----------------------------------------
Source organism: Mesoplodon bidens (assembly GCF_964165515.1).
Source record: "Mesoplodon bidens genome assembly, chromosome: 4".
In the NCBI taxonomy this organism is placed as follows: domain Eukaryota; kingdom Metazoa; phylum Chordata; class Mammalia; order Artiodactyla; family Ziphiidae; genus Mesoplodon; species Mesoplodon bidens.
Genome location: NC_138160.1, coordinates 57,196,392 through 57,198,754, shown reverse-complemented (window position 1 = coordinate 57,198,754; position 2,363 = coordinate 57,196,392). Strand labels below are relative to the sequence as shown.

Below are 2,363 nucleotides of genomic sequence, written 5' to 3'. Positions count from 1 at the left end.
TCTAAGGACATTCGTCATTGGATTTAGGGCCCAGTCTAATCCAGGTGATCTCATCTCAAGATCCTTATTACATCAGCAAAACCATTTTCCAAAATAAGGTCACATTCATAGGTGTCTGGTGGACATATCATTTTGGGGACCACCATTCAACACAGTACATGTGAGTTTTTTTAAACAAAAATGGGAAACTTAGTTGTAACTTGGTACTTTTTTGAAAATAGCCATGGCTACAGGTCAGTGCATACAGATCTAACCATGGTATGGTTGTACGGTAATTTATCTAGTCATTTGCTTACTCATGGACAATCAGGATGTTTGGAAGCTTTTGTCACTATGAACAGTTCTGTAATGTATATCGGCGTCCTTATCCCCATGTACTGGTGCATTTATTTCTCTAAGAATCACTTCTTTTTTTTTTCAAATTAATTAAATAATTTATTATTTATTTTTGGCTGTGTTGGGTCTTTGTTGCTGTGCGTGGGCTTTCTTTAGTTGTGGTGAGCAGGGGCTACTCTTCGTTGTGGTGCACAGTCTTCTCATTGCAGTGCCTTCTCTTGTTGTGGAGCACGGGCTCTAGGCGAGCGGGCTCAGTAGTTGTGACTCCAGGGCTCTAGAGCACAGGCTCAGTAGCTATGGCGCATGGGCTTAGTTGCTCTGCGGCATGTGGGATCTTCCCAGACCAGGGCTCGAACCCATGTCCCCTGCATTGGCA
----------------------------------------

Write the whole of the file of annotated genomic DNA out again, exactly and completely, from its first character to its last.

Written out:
Source organism: Mesoplodon bidens (assembly GCF_964165515.1).
Source record: "Mesoplodon bidens genome assembly, chromosome: 4".
In the NCBI taxonomy this organism is placed as follows: domain Eukaryota; kingdom Metazoa; phylum Chordata; class Mammalia; order Artiodactyla; family Ziphiidae; genus Mesoplodon; species Mesoplodon bidens.
Genome location: NC_138160.1, coordinates 57,196,392 through 57,198,754, shown reverse-complemented (window position 1 = coordinate 57,198,754; position 2,363 = coordinate 57,196,392). Strand labels below are relative to the sequence as shown.

Below are 2,363 nucleotides of genomic sequence, written 5' to 3'. Positions count from 1 at the left end.
TCTAAGGACATTCGTCATTGGATTTAGGGCCCAGTCTAATCCAGGTGATCTCATCTCAAGATCCTTATTACATCAGCAAAACCATTTTCCAAAATAAGGTCACATTCATAGGTGTCTGGTGGACATATCATTTTGGGGACCACCATTCAACACAGTACATGTGAGTTTTTTTAAACAAAAATGGGAAACTTAGTTGTAACTTGGTACTTTTTTGAAAATAGCCATGGCTACAGGTCAGTGCATACAGATCTAACCATGGTATGGTTGTACGGTAATTTATCTAGTCATTTGCTTACTCATGGACAATCAGGATGTTTGGAAGCTTTTGTCACTATGAACAGTTCTGTAATGTATATCGGCGTCCTTATCCCCATGTACTGGTGCATTTATTTCTCTAAGAATCACTTCTTTTTTTTTTCAAATTAATTAAATAATTTATTATTTATTTTTGGCTGTGTTGGGTCTTTGTTGCTGTGCGTGGGCTTTCTTTAGTTGTGGTGAGCAGGGGCTACTCTTCGTTGTGGTGCACAGTCTTCTCATTGCAGTGCCTTCTCTTGTTGTGGAGCACGGGCTCTAGGCGAGCGGGCTCAGTAGTTGTGACTCCAGGGCTCTAGAGCACAGGCTCAGTAGCTATGGCGCATGGGCTTAGTTGCTCTGCGGCATGTGGGATCTTCCCAGACCAGGGCTCGAACCCATGTCCCCTGCATTGGCA